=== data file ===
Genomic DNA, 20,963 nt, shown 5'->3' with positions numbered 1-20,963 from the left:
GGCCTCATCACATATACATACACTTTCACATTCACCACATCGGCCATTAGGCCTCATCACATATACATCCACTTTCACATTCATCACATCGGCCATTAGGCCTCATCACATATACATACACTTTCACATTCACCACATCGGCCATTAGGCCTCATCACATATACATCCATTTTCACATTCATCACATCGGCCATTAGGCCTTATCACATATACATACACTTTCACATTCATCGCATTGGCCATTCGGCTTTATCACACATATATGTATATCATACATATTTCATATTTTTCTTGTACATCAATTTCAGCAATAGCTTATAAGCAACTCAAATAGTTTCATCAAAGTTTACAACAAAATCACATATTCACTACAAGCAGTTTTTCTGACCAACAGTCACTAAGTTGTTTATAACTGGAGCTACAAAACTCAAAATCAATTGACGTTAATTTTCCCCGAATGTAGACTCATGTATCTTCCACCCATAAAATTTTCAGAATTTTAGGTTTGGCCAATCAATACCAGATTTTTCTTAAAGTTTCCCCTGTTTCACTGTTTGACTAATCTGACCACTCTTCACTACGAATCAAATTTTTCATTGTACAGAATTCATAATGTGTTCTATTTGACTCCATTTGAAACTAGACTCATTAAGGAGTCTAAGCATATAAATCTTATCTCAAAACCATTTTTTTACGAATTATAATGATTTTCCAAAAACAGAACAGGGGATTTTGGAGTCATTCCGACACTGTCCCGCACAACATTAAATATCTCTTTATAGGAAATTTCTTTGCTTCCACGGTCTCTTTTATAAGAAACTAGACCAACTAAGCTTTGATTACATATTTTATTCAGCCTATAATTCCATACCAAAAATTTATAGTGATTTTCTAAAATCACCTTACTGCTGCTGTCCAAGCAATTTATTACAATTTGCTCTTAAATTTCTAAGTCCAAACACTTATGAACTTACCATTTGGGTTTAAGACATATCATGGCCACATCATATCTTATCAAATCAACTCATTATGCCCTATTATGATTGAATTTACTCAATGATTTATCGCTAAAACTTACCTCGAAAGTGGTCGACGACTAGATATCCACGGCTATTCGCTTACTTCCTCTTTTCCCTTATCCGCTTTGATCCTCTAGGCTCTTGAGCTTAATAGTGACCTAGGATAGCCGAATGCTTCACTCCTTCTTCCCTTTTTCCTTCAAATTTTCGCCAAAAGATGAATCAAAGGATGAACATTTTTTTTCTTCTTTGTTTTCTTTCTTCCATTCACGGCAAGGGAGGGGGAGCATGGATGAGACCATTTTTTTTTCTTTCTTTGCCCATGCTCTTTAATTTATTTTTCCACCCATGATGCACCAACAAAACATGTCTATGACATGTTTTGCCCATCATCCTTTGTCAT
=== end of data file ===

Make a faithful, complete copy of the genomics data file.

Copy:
Genomic DNA, 20,963 nt, shown 5'->3' with positions numbered 1-20,963 from the left:
GGCCTCATCACATATACATACACTTTCACATTCACCACATCGGCCATTAGGCCTCATCACATATACATCCACTTTCACATTCATCACATCGGCCATTAGGCCTCATCACATATACATACACTTTCACATTCACCACATCGGCCATTAGGCCTCATCACATATACATCCATTTTCACATTCATCACATCGGCCATTAGGCCTTATCACATATACATACACTTTCACATTCATCGCATTGGCCATTCGGCTTTATCACACATATATGTATATCATACATATTTCATATTTTTCTTGTACATCAATTTCAGCAATAGCTTATAAGCAACTCAAATAGTTTCATCAAAGTTTACAACAAAATCACATATTCACTACAAGCAGTTTTTCTGACCAACAGTCACTAAGTTGTTTATAACTGGAGCTACAAAACTCAAAATCAATTGACGTTAATTTTCCCCGAATGTAGACTCATGTATCTTCCACCCATAAAATTTTCAGAATTTTAGGTTTGGCCAATCAATACCAGATTTTTCTTAAAGTTTCCCCTGTTTCACTGTTTGACTAATCTGACCACTCTTCACTACGAATCAAATTTTTCATTGTACAGAATTCATAATGTGTTCTATTTGACTCCATTTGAAACTAGACTCATTAAGGAGTCTAAGCATATAAATCTTATCTCAAAACCATTTTTTTACGAATTATAATGATTTTCCAAAAACAGAACAGGGGATTTTGGAGTCATTCCGACACTGTCCCGCACAACATTAAATATCTCTTTATAGGAAATTTCTTTGCTTCCACGGTCTCTTTTATAAGAAACTAGACCAACTAAGCTTTGATTACATATTTTATTCAGCCTATAATTCCATACCAAAAATTTATAGTGATTTTCTAAAATCACCTTACTGCTGCTGTCCAAGCAATTTATTACAATTTGCTCTTAAATTTCTAAGTCCAAACACTTATGAACTTACCATTTGGGTTTAAGACATATCATGGCCACATCATATCTTATCAAATCAACTCATTATGCCCTATTATGATTGAATTTACTCAATGATTTATCGCTAAAACTTACCTCGAAAGTGGTCGACGACTAGATATCCACGGCTATTCGCTTACTTCCTCTTTTCCCTTATCCGCTTTGATCCTCTAGGCTCTTGAGCTTAATAGTGACCTAGGATAGCCGAATGCTTCACTCCTTCTTCCCTTTTTCCTTCAAATTTTCGCCAAAAGATGAATCAAAGGATGAACATTTTTTTTCTTCTTTGTTTTCTTTCTTCCATTCACGGCAAGGGAGGGGGAGCATGGATGAGACCATTTTTTTTTCTTTCTTTGCCCATGCTCTTTAATTTATTTTTCCACCCATGATGCACCAACAAAACATGTCTATGACATGTTTTGCCCATCATCCTTTGTCAT